The R.F.P. is the older (established in 1987) and more stringent of the two publicly monitored designations. All R.F.P.s must first demonstrate their competency, then abide by a code of ethics and adhere to rigorous practice standards as defined by the granting body, the Institute of Advanced Financial Planners (IAFP). Every R.F.P. must attest each year that financial planning is their primary vocation.[12]
If you're considering hiring professional help, you'll need to know what to expect from a good financial planner, and how to tell the difference between a salesperson and someone who offers fiduciary financial planning advice and carries valid financial credentials or designation. Hiring the right professional planner starts by understanding what financial planning is and knowing what to expect of the person you might hire.
To determine whether a recommendation is suitable, these professionals must consider your financial situation, goals and risk tolerance. Additionally, they must ensure that you won’t incur excessive costs and that excessive trades won’t be made. However, they may still suggest products that aren’t necessarily in your best interest or that benefit them more than they do you.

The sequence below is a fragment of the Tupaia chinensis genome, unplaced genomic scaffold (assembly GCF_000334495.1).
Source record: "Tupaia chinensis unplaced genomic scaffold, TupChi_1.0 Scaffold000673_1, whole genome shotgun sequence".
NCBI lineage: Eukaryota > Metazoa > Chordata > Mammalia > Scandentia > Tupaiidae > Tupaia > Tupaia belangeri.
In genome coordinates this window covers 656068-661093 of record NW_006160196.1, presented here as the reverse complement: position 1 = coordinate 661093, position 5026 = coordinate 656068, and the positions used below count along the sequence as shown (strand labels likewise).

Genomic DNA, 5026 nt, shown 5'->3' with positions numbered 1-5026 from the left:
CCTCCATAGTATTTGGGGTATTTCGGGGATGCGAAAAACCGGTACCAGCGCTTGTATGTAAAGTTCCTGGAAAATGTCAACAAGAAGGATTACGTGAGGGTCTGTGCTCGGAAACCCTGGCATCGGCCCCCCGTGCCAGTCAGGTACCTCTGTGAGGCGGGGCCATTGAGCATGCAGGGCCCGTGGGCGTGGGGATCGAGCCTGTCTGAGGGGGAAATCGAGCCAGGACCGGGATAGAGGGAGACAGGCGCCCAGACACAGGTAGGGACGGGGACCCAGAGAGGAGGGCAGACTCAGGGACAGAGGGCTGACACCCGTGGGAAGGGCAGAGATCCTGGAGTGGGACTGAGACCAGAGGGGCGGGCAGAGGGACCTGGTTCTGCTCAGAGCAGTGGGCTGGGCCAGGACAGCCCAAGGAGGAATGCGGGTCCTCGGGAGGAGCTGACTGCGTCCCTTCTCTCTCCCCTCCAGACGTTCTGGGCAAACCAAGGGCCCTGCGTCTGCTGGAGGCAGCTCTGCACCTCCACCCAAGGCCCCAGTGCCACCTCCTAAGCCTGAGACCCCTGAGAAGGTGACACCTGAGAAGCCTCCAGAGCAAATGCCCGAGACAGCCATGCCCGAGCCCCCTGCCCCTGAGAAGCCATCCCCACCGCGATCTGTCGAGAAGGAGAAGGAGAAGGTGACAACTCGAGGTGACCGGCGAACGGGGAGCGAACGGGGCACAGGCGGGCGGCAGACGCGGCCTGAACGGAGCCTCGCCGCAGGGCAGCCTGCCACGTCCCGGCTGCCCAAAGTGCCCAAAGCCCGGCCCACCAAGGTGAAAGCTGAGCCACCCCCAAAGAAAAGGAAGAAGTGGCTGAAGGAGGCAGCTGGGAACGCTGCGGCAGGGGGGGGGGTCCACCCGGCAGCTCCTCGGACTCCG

A good financial planner will not make recommendations until they understand your goals and have run a long-term financial plan for you. If you meet with someone who starts talking about a financial product right away, even if they call themselves a financial planner, they are more likely a financial salesperson. A good financial planner will want to gather account statements and data on all aspects of your financial life.
The job requires keeping current with developments in financial products, tax law, and strategies for personal financial management, particularly concerning retirement plans and estates. Success also requires sales ability, both in the acquisition of new clients and in the development of new ideas to improve the financial situation of existing clients.
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